4. Thomas Hooker’s Chocolate Truffle Stout
One of my most anticipated releases of 2012 was this Connecticut love story between Thomas Hooker and Munson’s Chocolate. As a big fan of my beers being on the dark side, I made their love story into a love triangle by becoming enamored with this one early in the year. There’s a certain balance in a chocolate stout that is often hard to meet. While I absolutely love the divine sweetness of a Southern Tier Choklat, there’s something to say about the authenticity of Hooker’s chocolate flavoring. Less of a Hershey chocolate taste and more of a bold and bitter flavor from the Munson’s chocolate used, Thomas Hooker brewed a beer so popular with its Chocolate Truffle Stout that they brewed another batch a few months ago. It certainly lived longer than the originally-intended limited run. And for that, I am grateful. This is real chocolate in your glass.
5. New England Brewing’s Coriolis
When you see what my favorite regularly released Connecticut beer is, you’ll understand this one’s placement even more. The hop geniuses at NEBCO made another masterpiece with Coriolis, a double IPA for the ages. Loaded with earthy and dank hops and balanced by some sweet fruit nectar, Coriolis is just a perfect example of what NEBCO can do with its hops. I can’t say it better than these rave Beer Advocate reviews can, so check those out instead.
Honorable mentions: Two Road’s Road to Ruin, Back East’s Imperial Stout, Willimantic Brewing’s Ce Qui Est Hoppening and Hopsolutely EPA, City Steam’s Dexter Gordon, Tullycross’ Siberian Imperial Stout and everything I tasted from Relic Brewing.
1. New England Brewing’s Gandhi-Bot
This is the one. This might be Connecticut’s best beer. I know from experience now: NEVER PASS UP A FOUR BACK (or two) if you’re fortunate enough to see this in a store. It goes faster than any other Connecticut beer I’ve seen go. If you’re lucky to live close to the brewery, you probably have better access to it and other NEBCO masterpieces than I do in Hartford, but fortunately this bad boy shows up often enough to keep me happy. I’m not going to bother describing the amazing flavors this one contains, I can’t do the dancing and robotic Gandhi-Bot justice. Just know it’s one of the best DIPA’s in the country, not just the state.
2. City Steam’s Careless Love
My enjoyment of City Steam cannot go ignored. The Hartford brewery has done a great job at keeping a few of its key beers in its rotation over the last few years. While it isn’t the one I keep clamoring for (*coughDRINKINGNUNcough*) the Careless Love is still one of the better beers City Steam almost always has on tap. It comes and goes, changes in subtle ways every time they brew it, and almost always matures nicely when going through its oak-age process. I’ll always remember how it tasted as a small batch at the 2011 mug club party compared to how it tasted three or four weeks later. The difference was incredible. And for that, the Careless Love – a strong and malty rendition of a farmhouse ale – remains one of the tastiest treats City Steam offers. And now I’m just remember how long it’s been since I’ve filled up my 23 ounce mug with it.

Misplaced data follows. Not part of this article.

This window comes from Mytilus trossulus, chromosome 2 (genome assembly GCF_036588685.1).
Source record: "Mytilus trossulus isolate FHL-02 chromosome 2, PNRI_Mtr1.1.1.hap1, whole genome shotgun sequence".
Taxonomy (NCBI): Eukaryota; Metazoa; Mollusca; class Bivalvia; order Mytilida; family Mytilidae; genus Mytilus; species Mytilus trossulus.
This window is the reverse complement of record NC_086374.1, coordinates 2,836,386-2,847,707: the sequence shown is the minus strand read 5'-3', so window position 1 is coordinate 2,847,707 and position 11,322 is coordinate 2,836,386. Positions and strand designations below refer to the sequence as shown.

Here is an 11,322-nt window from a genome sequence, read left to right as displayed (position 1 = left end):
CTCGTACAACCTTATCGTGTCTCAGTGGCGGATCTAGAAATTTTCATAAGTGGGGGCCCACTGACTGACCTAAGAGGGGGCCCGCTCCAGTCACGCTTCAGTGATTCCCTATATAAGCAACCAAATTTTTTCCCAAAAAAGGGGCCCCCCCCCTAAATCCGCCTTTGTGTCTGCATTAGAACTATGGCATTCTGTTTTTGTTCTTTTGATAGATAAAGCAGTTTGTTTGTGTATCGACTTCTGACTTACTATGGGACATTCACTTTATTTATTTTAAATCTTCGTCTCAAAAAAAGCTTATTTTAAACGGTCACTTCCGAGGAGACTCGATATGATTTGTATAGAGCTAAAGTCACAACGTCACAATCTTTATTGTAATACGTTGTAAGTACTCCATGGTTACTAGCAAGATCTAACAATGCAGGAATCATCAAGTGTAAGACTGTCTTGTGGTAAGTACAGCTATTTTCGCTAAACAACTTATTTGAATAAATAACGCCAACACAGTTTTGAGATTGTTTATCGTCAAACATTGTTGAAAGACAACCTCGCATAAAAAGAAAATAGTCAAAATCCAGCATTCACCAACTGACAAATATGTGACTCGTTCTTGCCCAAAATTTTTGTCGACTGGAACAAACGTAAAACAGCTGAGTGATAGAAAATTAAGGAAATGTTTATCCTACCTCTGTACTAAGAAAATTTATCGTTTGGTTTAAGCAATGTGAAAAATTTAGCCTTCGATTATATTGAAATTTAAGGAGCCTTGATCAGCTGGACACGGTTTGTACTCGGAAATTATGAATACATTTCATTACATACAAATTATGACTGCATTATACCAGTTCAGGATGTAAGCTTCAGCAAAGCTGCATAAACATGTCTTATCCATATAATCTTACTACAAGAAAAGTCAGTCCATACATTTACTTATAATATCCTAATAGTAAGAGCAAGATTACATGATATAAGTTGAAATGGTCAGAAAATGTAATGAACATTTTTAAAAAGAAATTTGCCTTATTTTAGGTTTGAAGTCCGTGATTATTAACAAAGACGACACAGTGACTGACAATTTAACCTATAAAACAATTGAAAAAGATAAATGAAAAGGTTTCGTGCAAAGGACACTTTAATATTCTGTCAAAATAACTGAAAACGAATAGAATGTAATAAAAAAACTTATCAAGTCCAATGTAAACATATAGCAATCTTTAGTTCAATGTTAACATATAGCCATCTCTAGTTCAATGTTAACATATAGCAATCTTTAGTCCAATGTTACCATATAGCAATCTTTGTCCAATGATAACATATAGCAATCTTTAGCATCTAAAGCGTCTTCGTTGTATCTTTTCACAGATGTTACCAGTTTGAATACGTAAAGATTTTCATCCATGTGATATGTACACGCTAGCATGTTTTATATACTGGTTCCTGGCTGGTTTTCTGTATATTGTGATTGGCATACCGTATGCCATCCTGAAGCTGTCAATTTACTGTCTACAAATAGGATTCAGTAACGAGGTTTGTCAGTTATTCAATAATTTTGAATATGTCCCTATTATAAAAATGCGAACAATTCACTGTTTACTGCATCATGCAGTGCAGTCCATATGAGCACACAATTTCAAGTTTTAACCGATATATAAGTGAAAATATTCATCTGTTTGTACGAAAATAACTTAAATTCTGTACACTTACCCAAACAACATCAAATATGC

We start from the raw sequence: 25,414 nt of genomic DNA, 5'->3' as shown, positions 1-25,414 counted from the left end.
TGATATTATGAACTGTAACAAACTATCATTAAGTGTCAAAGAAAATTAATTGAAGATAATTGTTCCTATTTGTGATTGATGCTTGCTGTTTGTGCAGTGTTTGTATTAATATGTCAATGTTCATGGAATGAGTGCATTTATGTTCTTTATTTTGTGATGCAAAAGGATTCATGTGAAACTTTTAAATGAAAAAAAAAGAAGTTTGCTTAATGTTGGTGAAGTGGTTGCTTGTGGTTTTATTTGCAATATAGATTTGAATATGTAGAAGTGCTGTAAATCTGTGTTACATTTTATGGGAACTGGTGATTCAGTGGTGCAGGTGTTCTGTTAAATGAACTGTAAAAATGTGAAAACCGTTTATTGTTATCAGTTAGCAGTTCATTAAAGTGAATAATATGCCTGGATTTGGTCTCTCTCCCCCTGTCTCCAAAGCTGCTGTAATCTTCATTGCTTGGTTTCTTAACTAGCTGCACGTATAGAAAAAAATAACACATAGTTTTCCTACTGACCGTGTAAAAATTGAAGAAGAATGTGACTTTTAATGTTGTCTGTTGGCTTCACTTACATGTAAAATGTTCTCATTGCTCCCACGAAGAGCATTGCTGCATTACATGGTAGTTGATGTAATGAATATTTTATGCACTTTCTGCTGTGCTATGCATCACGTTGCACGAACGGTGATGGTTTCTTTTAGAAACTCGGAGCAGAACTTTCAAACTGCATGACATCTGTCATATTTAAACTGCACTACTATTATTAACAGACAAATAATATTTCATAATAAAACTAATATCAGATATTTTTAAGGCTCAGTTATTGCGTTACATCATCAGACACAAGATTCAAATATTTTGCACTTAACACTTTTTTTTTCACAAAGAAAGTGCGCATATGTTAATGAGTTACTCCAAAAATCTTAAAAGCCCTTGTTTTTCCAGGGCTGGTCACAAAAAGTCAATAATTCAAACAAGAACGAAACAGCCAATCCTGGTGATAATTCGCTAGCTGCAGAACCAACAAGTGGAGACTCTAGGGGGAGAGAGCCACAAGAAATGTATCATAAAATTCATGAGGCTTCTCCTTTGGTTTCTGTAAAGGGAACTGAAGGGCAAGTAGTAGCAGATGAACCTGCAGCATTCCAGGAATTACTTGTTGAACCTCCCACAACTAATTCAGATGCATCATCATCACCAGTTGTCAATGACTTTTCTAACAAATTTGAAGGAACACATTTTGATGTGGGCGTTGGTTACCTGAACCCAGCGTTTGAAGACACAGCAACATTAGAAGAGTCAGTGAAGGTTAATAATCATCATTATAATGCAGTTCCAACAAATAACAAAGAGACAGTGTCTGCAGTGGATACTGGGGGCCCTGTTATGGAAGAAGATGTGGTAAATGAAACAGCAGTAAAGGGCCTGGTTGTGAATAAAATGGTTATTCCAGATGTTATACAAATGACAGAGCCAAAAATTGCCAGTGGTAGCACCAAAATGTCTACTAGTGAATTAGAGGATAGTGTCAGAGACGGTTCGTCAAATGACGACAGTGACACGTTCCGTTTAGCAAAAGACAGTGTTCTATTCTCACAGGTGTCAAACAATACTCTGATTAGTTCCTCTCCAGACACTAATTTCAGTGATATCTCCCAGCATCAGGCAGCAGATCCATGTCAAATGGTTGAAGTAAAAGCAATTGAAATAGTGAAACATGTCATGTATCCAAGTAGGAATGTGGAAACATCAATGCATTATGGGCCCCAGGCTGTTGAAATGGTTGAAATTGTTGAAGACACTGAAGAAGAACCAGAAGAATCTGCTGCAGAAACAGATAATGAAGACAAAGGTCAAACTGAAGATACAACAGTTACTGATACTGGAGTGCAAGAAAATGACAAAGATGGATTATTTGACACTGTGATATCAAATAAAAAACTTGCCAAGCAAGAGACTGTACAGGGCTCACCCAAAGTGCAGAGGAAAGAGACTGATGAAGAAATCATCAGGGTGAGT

3. New England Brewing’s 668 Neighbor of the Beast
There’s no way this smooth-drinking but hard-hitting Belgian strong ale can’t make this list. It’s easier to get your hands on than Gandhi-Bot, but deserves almost just as much love as that masterpiece. This hazy treat comes in at 9 percent ABV but it sure doesn’t taste like it. The Belgian yeast and flavors all but cover any hint of alcohol as a smooth-drinking but certainly complex concoction is all that awaits you with the 668 Neighbor of the Beast.
4. Olde Burnside’s Father Christmas Highland Ale
It took me until Dec. 31 to finally drink this beer. Finding it waiting for me on tap at Plan B in Glastonbury was a welcoming site. I’m not sure why I’ve always passed this up when I see it sitting on shelves at stores. This take on a wee heavy from Olde Burnside, who make some of the best Scottish interpretations in the state, has lots of sweet flavors and masks its alcohol well, which is something that often detracts from the style for me personally. I’d have to say that its warming abilities and flavors makes it perfect for the holiday season like its Father Christmas name suggests.
5. City Steam’s Black Silk Stout
I simply cannot round out a list without the Black Silk Stout, a beer that quickly became a go-to and standby old reliable for me at City Steam. I’d always choose it over a Blonde on Blonde, Naughty Nurse or even the mighty fine Innocence when nothing else on the tap list catches my eye. It’s a well-balanced and super drinkable stout that fits well into session territory. You can easily go through a few pints of these. I can just as easily go through a 23 ounce-filled mug of it. It works in all seasons and the summer style they brew of this stout is a nice change of pace in the hotter months – though I prefer the bold original oatmeal stout variety – with the roasted chocolate tones that help it own the name Black Silk Stout.
And now, three reader-submitted lists!
1. Relic Brewing’s Queen Annes Revenge
2. Thomas Hooker’s Chocolate Truffle Stout
3. New England Brewing’s Ghost Pigeon Porter
4. Relic Brewing’s Transatlantic Belgian IPA
5. Relic Brewing’s Shipwright IPA
1. New England Brewing’s Gandhi-Bot
2. Thomas Hooker’s Liberator Dopplebock
3. New England Brewing’s Imperial Stout Trooper
4. Cavalry Brewing’s Big Wally Porter
5. Thomas Hooker’s Hop Meadow IPA
1. New England Brewing’s Coriolis
2. Two Roads’ Road to Ruin Double IPA
3. New England’s Galaxy Pale Ale (Upon further review, it might actually be 2011, but we’ll let it slide by.)
4. Beaver Brewing’s Big Red IPA
5. Two Roads’ White IPA
1. New England Brewing’s Gandhi Bot
2. New England Brewing’s 668 Neighbor of the Beast
3. New England Brewing’s Sea Hag
4. City Steam’s Naughty Nurse
5. New England Brewing’s Elm City Lager
1. New England Brewing’s Coriolis
2. Relic Brewing’s Queen Anne’s Revenge
3. New England Brewing’s Fuzzy Baby Ducks
4. Relic Brewing’s Fortnight
5. Relic Brewing’s The Falconess
And there you have it folks. A very tiny sample, but as you can see, many of us fell in love with Relic Brewing and continued to stay in love with New England Brewing. Fortunately, with craft beer, you’re allowed more than one love.
Here’s to an even better 2013!